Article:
How to Create a Grab-and-Go Survival Binder

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How to Create a Grab-and-Go Survival Binder

A highly stressful situation such as an approaching wildfire, tornado, hurricane, or other weather-related or human-caused crisis can trigger the fight or flight response within us. Stress hormones in the human body can make the heart pound, muscles tense, and breathing quicken. We also may begin to sweat and experience other physiological responses to the life-threatening situation.

These responses can help us move more quickly and fight off dangers with strength we didn't know we had. Unfortunately, though, they also can make us overreact in ways that can make things more confusing and even more dangerous. The ability to remain calm and think clearly can be a contributing factor in survival.

If you are a frequent visitor to this and other preparedness sites, you probably already know about the importance of having a pre-packed bag of emergency supplies to grab in the event of an emergency. Often called a bug out bag, this kit is a vital part of a preparedness plan.

However, an often neglected but critical piece of the plan – and your state of mind — is a survival binder. This article explains the concept of a survival “grab and go” binder and what should be in it.

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What is a Grab and Go Survival Binder?


A survival binder is a sturdy pocketed three-ring binder or accordion file organizer kit that contains physical copies of the critical records and documents you might need during and after an emergency. With this resource, you will have all the information you need in one easy to access place.

Why isn’t your phone enough? Even if you have important information stored on your phone or computer, you may not be able to access those electronics during a crisis situation.

The power grid may be out, and you’ll need to conceive battery power. And, in many recent disasters, people have had to flee their homes and cars with very little warning, meaning you may not have time to grab your laptop. In these cases, having printed copies of essential documents can be consequential, even life-saving.

The details of exactly what is in a survival binder are unique to each individual or family. However, many of the essential items are the same for everyone.

It's best to keep the originals of most of the following documents in a safety deposit box or fireproof safe. Therefore, you'll want to gather the originals to make clear, photocopies for your binder. Here is a list of suggested items to include:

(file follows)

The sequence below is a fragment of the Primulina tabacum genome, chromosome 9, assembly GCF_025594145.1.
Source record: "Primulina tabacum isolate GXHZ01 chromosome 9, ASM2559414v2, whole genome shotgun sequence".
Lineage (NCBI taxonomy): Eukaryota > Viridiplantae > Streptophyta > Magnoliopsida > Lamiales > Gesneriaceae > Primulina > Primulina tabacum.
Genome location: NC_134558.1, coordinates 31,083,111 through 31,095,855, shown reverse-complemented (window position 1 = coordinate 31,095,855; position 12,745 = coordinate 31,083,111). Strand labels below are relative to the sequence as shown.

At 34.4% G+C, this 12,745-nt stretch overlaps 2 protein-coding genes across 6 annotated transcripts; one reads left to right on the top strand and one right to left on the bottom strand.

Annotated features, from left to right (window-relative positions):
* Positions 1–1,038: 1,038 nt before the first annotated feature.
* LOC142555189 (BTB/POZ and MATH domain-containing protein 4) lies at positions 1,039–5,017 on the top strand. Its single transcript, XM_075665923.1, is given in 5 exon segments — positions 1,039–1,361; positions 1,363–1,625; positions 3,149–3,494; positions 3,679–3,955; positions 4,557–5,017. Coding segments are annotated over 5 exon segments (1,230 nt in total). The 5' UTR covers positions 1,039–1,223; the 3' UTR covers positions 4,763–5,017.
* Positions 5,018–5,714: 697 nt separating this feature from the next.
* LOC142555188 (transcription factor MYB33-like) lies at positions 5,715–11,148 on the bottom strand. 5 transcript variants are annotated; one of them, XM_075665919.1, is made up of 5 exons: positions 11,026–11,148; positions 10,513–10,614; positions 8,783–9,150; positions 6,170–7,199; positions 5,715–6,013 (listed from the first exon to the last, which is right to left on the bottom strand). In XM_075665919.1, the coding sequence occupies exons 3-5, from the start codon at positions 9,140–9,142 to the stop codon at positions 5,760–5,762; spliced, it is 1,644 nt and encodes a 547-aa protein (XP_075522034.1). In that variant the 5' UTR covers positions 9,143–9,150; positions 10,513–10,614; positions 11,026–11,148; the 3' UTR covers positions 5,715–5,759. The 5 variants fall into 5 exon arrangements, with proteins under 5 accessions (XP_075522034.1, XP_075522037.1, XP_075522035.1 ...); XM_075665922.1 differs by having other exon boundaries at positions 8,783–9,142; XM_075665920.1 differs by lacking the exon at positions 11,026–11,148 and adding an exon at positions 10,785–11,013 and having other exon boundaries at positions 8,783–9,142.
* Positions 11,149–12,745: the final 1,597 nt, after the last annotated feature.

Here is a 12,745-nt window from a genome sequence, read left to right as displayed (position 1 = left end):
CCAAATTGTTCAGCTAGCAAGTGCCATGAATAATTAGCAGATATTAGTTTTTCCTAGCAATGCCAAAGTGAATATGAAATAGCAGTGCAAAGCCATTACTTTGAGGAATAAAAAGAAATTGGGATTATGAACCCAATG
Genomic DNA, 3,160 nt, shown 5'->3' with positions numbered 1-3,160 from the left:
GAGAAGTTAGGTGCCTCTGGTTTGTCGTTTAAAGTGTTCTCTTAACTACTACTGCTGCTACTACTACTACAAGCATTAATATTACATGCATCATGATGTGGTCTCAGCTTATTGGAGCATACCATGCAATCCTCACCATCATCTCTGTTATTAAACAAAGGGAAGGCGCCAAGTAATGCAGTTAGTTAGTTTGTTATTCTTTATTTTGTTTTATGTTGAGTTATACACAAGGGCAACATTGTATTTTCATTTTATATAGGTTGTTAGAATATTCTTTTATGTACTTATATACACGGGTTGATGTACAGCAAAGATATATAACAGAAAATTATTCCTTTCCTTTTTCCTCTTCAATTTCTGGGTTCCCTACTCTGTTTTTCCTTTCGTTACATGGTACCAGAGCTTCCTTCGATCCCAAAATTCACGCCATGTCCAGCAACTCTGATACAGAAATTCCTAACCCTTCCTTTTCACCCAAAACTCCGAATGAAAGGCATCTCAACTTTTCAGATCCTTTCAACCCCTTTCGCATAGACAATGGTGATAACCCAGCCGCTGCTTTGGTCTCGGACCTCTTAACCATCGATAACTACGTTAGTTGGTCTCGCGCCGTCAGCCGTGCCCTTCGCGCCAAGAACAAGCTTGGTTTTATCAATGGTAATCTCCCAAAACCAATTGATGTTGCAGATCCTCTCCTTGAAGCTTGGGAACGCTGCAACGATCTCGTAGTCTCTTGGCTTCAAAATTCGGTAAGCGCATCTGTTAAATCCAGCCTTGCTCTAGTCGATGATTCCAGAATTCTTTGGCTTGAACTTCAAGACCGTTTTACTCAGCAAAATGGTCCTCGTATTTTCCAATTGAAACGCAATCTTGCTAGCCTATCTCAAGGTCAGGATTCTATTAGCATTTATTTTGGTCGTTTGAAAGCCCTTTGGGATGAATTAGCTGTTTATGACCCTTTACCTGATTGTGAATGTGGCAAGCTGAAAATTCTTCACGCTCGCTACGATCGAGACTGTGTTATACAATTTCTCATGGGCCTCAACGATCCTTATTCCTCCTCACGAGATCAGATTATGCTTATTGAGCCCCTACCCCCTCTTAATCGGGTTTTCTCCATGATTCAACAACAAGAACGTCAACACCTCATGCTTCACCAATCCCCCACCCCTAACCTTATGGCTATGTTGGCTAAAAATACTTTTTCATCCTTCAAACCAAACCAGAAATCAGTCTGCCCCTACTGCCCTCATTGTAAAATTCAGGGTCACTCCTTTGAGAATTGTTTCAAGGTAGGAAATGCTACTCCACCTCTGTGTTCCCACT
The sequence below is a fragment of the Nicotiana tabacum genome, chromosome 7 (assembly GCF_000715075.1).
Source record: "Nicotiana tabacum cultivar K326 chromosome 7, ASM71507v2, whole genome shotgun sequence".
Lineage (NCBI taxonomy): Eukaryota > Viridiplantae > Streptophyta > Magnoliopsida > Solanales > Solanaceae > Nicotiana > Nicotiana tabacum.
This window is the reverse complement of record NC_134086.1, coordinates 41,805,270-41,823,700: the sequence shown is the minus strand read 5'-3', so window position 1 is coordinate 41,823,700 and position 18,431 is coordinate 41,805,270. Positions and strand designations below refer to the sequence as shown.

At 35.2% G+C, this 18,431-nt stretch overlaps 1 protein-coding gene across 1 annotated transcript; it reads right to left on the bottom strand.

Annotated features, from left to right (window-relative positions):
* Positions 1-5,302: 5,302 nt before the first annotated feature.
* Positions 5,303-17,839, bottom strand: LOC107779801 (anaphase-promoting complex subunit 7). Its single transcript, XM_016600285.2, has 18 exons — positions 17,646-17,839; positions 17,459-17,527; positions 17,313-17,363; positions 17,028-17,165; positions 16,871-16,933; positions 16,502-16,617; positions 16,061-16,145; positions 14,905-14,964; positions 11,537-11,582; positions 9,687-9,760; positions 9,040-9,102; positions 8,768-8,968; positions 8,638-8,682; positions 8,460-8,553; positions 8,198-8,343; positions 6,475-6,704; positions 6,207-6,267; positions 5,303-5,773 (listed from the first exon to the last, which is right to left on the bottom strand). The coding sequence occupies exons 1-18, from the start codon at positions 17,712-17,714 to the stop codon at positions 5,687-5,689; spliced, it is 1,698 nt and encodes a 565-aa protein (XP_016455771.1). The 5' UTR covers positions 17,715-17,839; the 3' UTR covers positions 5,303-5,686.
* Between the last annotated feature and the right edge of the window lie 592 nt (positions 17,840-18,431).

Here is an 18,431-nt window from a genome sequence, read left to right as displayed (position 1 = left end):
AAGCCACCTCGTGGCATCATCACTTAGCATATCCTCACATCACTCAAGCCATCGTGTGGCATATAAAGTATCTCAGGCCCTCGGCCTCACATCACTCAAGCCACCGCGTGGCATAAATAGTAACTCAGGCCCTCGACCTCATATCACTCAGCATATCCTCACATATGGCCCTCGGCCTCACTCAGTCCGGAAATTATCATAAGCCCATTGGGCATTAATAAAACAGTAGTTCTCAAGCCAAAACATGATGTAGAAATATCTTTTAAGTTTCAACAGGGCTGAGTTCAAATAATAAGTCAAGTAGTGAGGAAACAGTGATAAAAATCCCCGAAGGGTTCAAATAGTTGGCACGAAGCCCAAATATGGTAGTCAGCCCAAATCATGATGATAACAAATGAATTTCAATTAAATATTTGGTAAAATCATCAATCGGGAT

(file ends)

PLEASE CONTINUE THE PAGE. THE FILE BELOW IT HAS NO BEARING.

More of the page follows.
• Driver's license
  • Credit cards (front and back)
  • Social Security card
  • Health insurance cards
  • School and employer ID cards
  • Certified copies of legal documents (birth certificates, marriage certificates, wills, power of attorney)
  • Passports
  • Vehicle titles
  • Property deeds
  • Immunization records
  • Medical records
  • Prescriptions and pharmacy contact details
  • Trust documents
  • Deed to burial plots
  • Insurance policies
  • Military service records
  • Bank account numbers
  • Income tax records from three prior years
  • Medical records and registration papers for pets and livestock
  • Emergency contact names, addresses, and phone numbers
  • Firearm serial numbers
  • Recent photos of each family member and pet
  • Maps of your community and surrounding area with evacuation routes marked

How to Assemble and Maintain the Binder

In order to keep these documents as protected as possible, here are the items you'll need:

Just as you rotate your emergency food storage, you should keep your grab and go binder current. Make sure you have current health information for each child, for example. Some preppers use dates such as the spring or fall time changes to update their binders.

Store your binder in a spot in your home that is easy to access and let each family member know where it is. For further safety, you should create an electronic grab-and-go backup file.

You can save copies of your important documents on a USB flash drive that you store in your safety deposit box or other secure location. Another option is to use a cloud storage service.

Creating a grab and go survival folder may seem like it takes a lot of time and effort. To streamline things, we found a wealth of websites offering free templates for creating your binder.

And here are some binders or kits you can purchase and personalize for your needs. Some are weather- and fire-resistant.

While the initial set up is time-consuming, updates should be quick and easy. You'll appreciate having all this information in one place even though — like many aspects of emergency preparedness — a survival binder is something you hope you will never need actually to grab and go.

However, weather-related emergencies are occurring more frequently and war is threatening throughout the globe. This resource will offer you valuable peace of mind if you do experience a crisis that causes your fight or flight response to kick in.

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